How to Train Like an Athlete

Woman doing plank in gym

Nathan Skelley, MD, a board-certified orthopaedic surgeon specializing in sports medicine at Missouri Orthopaedic Institute, often works with athletes who have been sidelined by injury.

In the first installment of a three-part series about optimizing your athletic performance, Skelley offers tips on how to train like an athlete and avoid common mistakes that could lead to injury.

Nathan Skelley, MD
Nathan Skelley, MD

Call in the pros

No one becomes a world-class athlete overnight, and jumping right into a rigorous training program can get you into trouble.

“You should always check with your doctor before starting a new program to avoid potential injuries,” Skelley said. "Get professional instruction for your activity so you don't get sidelined from the beginning."

To do that, Skelley recommends working with trained experts, including physical therapists, athletic trainers, strength-and-conditioning coaches or personal trainers. Start with a visit to a physician for a physical so you know at what level it’s safe to begin your program. These professionals can recommend modifications, alternative exercises and stretches to get you on the right path to meeting your fitness goals.

Focus on form

Even in the world of college and professional sports, it all comes down to basics.

“Overuse injuries are very common so using proper technique and form is extremely important,” Skelley said. “Form not only gives you the best results in your sport, but it also prevents injuries from occurring. ”

Powerlifters work with trainers to carefully test the limits of their strength. If you’re more of a weekend warrior, you also need to monitor your workout to avoid injury.

Use more reps and less weight instead of trying to do one lift and max out to avoid causing a lot of harm to your body. Choose exercises and machines that work several muscle groups simultaneously rather than isolating just one. Aim for slow but steady gains, and always use a spotter.

Cross-train to promote overall strength

Cross-training is essential to help you reach peak fitness safely, especially for younger athletes who are active in a year-round sport. Many athletes end up choosing one sport to specialize in because it's their favorite, but that isn't the best approach.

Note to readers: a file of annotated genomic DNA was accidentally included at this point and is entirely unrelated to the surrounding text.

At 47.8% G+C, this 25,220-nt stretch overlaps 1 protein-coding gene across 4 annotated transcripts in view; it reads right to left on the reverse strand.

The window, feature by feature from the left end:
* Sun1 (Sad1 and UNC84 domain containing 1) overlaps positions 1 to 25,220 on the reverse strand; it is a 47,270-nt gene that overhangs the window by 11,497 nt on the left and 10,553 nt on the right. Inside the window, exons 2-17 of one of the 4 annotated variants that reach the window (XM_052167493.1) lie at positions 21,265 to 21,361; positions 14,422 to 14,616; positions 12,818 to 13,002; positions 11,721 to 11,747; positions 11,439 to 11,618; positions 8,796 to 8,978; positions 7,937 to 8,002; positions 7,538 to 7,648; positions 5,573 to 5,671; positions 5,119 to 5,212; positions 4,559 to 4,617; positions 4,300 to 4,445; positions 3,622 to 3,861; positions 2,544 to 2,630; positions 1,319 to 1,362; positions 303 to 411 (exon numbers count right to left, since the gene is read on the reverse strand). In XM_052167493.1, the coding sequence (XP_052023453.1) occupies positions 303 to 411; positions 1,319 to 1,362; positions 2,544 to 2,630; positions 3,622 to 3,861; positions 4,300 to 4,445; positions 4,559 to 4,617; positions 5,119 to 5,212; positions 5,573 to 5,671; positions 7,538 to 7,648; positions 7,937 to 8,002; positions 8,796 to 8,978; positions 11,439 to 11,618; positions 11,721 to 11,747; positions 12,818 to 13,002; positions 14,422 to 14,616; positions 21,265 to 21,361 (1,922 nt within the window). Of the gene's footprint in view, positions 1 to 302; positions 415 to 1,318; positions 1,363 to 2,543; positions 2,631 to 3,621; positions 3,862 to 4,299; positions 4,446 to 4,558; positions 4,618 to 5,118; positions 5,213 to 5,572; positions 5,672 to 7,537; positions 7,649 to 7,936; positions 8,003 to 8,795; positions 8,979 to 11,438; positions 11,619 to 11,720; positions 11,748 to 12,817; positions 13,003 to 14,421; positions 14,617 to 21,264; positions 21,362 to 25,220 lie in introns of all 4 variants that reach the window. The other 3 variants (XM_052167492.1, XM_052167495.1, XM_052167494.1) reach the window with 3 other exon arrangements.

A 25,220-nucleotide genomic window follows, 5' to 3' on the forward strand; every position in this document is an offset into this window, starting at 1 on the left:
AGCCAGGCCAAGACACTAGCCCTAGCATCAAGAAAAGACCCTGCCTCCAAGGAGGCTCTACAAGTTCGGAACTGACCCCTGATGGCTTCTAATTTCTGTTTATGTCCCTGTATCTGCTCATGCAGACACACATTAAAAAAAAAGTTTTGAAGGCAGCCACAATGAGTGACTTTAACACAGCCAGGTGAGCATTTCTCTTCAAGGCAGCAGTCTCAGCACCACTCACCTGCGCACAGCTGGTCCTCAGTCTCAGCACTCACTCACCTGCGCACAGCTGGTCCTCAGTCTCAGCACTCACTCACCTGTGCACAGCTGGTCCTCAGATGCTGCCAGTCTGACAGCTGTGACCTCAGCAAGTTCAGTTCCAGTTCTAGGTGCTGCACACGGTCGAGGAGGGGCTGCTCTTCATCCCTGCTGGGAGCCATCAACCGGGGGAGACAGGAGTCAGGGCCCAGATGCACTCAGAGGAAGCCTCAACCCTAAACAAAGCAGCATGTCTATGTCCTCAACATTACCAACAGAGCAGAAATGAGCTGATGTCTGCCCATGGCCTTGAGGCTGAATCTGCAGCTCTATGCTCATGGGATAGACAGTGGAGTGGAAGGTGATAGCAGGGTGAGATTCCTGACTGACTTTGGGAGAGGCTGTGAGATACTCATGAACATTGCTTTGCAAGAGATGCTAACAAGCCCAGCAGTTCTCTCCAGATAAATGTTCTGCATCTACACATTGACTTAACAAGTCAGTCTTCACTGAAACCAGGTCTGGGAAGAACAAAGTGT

“We have quite a bit of evidence that shows it's a dangerous practice, particularly for young athletes,” Skelley said. “Athletes need to do more cross-training and participate in multiple sports.”

Choose another sport to play in the off-season or simply pick up a different type of exercise to stay in top form. A wider range of activity will work your underused muscle groups, which will help your performance in the long run.

The same goes for general fitness and training.

"If you're going to do the same thing for every workout, it'll get boring," Skelley said. "At any age it's important to cross-train to keep the sport engaging and fun."

Give yourself a break

Pushing yourself too hard is counterproductive and may result in injury.

“Breaks are just as important as the actual workout,” Skelley said. “Take time off from the training routine occasionally to allow time for your body to heal between sessions.”

Focus on different muscle groups on different days to spread out your exertion. If you’re wiped out after an especially intense workout, it’s OK to stay home from the gym the next day. For an active recovery, do a less strenuous exercise, such as yoga or a brisk walk, if you don’t want to skip your workout completely. And don’t forget to stretch.

Listen to your body

This piece of advice is fairly straightforward, but Skelley said it’s often ignored, especially by competitive athletes.

“Listen to your body,” he said. “If you keep pushing yourself through soreness and pain, you're ignoring your body's request to heal. We don't want to push a no pain, no gain mentality anymore to prevent injury.”

Check your form with a professional, and see a doctor if pain persists.

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